Asynchronous warming and δ18O evolution of deep Atlantic water masses during the last deglaciation Zhang, Jiaxu Liu, Zhengyu Brady, Esther C. Oppo, Delia W. Clark, Peter U. Jahn, Alexandra Marcott, Shaun A. Lindsay, Keith 2017-10-16T18:21:42Z 2017-08-21
dc.description Author Posting. © The Author(s), 2017. This is the author's version of the work. It is posted here under a nonexclusive, irrevocable, paid-up, worldwide license granted to WHOI. It is made available for personal use, not for redistribution. The definitive version was published in Proceedings of the National Academy of Sciences of the United States of America 114 (2017): 11075-11080, doi: 10.1073/pnas.1704512114. en_US
dc.description.abstract The large-scale reorganization of deep-ocean circulation in the Atlantic involving changes in North Atlantic Deep Water (NADW) and Antarctic Bottom Water (AABW) played a critical role in regulating hemispheric and global climate during the last deglaciation. However, changes in the relative contributions of NADW and AABW and their properties are poorly constrained by marine records, including δ18O of benthic foraminiferal calcite (δ18Oc). Here we use an isotope-enabled ocean general circulation model with realistic geometry and forcing conditions to simulate the deglacial water mass and δ18O evolution. Model results suggest that in response to North Atlantic freshwater forcing during the early phase of the last deglaciation, NADW nearly collapses while AABW mildly weakens. Rather than reflecting changes in NADW or AABW properties due to freshwater input as suggested previously, the observed phasing difference of deep δ18Oc likely reflects early warming of the deep northern North Atlantic by ~1.4°C while deep Southern Ocean temperature remains largely unchanged. We propose a thermodynamic mechanism to explain the early warming in the North Atlantic, featuring a strong mid-depth warming and enhanced downward heat flux via vertical mixing. Our results emphasize that the way ocean circulation affects heat, a dynamic tracer, is considerably different than how it affects passive tracers like δ18O, and call for caution when inferring water mass changes from δ18Oc records while assuming uniform changes in deep temperatures. en_US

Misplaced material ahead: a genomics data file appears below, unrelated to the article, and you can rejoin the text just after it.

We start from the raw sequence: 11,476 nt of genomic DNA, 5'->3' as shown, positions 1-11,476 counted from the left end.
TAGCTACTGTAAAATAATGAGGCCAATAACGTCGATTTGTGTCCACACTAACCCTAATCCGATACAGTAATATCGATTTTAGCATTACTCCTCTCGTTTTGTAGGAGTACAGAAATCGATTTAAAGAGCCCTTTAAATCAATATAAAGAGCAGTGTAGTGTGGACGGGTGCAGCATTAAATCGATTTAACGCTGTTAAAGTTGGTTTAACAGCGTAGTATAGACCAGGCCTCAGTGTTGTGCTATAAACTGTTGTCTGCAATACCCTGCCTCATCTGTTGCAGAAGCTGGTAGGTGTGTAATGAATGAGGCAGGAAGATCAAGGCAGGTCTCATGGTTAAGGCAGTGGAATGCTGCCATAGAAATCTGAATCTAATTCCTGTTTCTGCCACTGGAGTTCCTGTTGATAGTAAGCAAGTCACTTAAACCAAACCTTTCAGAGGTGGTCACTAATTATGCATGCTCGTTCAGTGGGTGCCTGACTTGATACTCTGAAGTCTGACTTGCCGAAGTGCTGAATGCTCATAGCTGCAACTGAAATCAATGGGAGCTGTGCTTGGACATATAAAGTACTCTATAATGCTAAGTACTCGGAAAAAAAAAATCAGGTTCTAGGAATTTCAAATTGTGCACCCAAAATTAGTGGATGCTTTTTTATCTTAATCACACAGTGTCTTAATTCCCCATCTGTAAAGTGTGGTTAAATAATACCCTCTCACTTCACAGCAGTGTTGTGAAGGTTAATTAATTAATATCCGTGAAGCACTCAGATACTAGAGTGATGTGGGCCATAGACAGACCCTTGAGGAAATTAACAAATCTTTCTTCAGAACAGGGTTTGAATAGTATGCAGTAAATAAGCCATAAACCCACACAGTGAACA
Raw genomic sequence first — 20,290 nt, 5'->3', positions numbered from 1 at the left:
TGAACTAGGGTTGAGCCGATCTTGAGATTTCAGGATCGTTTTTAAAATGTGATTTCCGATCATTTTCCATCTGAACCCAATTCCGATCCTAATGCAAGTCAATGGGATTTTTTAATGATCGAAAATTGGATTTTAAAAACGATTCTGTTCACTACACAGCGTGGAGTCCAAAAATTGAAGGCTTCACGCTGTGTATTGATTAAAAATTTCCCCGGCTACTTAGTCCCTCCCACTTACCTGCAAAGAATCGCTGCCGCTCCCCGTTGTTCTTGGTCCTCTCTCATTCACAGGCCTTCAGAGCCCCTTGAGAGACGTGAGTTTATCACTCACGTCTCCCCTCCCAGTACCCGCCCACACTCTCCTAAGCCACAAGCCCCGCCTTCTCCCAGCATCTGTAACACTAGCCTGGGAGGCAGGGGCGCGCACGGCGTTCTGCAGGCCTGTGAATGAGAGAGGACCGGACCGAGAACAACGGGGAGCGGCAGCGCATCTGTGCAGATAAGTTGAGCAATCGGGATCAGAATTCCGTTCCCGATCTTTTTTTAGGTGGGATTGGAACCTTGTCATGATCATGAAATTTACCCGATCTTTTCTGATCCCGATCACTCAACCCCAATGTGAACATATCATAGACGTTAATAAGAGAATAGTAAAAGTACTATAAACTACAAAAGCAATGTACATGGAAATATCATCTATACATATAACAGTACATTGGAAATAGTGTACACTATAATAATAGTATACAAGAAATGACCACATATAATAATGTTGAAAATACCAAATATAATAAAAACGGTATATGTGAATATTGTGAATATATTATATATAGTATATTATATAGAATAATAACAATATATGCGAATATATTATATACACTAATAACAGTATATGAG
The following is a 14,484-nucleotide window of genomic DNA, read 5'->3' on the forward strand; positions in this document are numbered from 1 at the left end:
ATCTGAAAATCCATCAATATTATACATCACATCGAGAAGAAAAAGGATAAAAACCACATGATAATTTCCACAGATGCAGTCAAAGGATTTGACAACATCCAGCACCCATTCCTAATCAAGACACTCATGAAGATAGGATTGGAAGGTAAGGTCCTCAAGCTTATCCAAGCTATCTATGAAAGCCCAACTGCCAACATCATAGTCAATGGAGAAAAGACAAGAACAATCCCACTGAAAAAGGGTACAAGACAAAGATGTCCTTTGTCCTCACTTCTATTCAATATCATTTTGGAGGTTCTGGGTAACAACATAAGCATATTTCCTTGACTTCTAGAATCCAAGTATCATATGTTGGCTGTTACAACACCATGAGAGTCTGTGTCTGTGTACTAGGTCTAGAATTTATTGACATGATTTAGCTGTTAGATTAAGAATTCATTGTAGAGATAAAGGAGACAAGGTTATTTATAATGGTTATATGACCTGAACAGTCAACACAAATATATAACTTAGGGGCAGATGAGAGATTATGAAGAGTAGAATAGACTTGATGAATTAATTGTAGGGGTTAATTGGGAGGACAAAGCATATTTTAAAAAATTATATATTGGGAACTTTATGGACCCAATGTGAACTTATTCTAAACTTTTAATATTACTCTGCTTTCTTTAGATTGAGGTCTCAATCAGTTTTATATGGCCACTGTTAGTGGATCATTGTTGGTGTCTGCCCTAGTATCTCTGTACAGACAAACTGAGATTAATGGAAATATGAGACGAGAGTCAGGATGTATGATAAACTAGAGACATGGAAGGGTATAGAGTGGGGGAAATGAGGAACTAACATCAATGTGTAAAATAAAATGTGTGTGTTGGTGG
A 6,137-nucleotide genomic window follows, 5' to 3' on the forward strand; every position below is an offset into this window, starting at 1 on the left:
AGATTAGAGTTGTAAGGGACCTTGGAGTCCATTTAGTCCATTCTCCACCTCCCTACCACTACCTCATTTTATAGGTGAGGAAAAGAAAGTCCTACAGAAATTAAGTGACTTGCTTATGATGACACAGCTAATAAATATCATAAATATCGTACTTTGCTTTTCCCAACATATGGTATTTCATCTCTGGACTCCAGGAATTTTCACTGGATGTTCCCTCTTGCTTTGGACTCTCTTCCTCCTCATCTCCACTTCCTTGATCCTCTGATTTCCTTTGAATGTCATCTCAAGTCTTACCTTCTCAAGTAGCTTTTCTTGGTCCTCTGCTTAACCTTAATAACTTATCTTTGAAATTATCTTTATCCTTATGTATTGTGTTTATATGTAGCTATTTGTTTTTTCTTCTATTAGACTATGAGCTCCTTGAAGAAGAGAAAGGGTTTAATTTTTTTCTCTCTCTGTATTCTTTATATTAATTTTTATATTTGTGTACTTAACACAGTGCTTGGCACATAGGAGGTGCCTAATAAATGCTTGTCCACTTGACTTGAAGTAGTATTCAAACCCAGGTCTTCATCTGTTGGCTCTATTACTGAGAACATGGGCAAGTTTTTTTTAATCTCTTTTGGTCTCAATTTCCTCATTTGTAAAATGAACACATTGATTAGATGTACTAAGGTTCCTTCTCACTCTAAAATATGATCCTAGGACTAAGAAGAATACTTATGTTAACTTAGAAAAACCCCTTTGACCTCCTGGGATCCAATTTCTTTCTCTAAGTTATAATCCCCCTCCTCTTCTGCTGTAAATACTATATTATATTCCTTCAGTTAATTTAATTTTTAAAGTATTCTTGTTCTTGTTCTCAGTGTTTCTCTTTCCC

dc.description.sponsorship This work is supported by the U.S. NSF P2C2 projects (1401778 and 1401802) and OCE projects (1600080 and 1566432), China NSFC 41630527, and the Wisconsin Alumni Research Foundation en_US
dc.language.iso en_US en_US
dc.subject Atlantic water masses en_US
dc.subject Last deglaciation en_US
dc.subject Oxygen isotopes en_US
dc.subject Deep ocean warming en_US
dc.title Asynchronous warming and δ18O evolution of deep Atlantic water masses during the last deglaciation en_US
dc.type Preprint en_US
dspace.entity.type Publication
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